The other thing I wondered about was the matter of how although our intuitive beliefs and sensory data can be misleading, it can also be helpful and constructive. Although as scientists we must apply a measure of doubt and scepticism to all our findings, in the practical matter of living our lives we inevitably have to operate on the basis of information which is incomplete and partial and perhaps even wrong.

    And in facing up to the “god question”, we have to somehow address the mystery of why there is anything rather than nothing and also the category mistake of using exterior language in charting the territory of interior spaces.

    I did think your discussion of thinking in terms of “essenses”, and its extension in your previous blog post “dead hand of plato” pointing out how we are steeped in this way of viewing the world is very useful.

  2. brucehood

    You are right Andrew, I deliberately did not discuss religion in depth. The audience was mostly retired couples in their twilight years. I did not want to “explain away ” or challenge what for many of them may be extremely important beliefs systems. What would have of been the value of that? I think that one needs to choose one’s battles carefully and adapt accordingly. Michael Shermer has recently made a similar point about being an accommodationist. I think that it is ineffectual and can be counter-productive to go in with an intransient position.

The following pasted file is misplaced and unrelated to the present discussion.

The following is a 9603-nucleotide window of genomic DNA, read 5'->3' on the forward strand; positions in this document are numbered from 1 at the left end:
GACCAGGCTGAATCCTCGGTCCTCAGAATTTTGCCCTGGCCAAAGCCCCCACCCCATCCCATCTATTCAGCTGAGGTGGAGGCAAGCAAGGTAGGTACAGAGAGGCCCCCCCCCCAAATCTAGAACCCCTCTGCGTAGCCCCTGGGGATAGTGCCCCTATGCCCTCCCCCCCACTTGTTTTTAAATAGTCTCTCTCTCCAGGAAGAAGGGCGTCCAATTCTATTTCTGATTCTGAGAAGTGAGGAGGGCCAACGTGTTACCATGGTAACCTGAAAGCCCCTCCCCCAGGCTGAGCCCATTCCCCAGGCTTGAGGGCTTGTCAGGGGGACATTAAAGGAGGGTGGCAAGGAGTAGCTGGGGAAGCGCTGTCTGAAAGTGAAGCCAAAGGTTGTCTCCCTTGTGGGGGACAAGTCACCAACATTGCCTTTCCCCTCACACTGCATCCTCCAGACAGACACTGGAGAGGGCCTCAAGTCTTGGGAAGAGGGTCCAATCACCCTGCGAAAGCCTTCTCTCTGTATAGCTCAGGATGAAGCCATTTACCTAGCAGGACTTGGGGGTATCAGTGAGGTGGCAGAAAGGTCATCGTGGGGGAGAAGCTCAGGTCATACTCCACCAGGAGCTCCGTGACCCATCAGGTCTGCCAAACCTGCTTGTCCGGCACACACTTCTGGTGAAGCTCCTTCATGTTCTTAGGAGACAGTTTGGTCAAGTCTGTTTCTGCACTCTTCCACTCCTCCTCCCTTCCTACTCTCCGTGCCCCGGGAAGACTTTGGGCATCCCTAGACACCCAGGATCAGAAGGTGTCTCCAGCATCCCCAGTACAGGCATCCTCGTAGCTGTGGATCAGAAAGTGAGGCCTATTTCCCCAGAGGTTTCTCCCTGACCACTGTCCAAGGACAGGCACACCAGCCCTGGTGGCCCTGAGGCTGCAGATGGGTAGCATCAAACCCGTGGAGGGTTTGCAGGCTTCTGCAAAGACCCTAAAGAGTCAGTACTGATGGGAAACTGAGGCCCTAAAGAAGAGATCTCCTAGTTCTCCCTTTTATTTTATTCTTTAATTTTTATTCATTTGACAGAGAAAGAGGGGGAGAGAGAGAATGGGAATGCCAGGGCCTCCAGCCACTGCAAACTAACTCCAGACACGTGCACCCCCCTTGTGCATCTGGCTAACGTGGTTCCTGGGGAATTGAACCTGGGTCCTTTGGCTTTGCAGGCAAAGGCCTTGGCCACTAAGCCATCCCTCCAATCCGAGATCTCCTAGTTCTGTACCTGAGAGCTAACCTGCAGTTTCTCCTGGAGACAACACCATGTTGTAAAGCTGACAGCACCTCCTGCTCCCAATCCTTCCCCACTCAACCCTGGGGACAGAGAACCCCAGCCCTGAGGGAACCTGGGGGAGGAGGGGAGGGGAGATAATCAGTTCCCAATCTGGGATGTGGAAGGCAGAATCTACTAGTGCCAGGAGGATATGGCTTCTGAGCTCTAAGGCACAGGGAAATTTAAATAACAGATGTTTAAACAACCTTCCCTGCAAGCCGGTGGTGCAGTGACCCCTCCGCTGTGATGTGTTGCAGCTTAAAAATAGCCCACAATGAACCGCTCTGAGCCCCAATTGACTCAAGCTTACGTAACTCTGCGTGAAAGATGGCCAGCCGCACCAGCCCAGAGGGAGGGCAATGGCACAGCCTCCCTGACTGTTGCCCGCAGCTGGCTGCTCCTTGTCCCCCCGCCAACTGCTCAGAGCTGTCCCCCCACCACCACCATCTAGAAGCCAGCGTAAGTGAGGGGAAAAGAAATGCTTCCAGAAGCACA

Another audience member emailed me yesterday to say that his wife had bought him the book some time ago but he hadn’t started to read it because of the blurb saying if you like Dawkins, you’ll like this. He emailed to say that my approach had inspired him to read it. I think my approach is more likely to help people change their own minds by placing the emphasis in a less confrontational us v them mentality – or at least I hope so.

    Also I think that natural explanations for religion have been done to death and I prefer to concentrate on secular beliefs precisely because they are difficult to reconcile with the indoctrination hypothesis. Religions do require cultural transmission but they build on natural inclinations that arise in children – I hope I made that clear but I did not labour the point.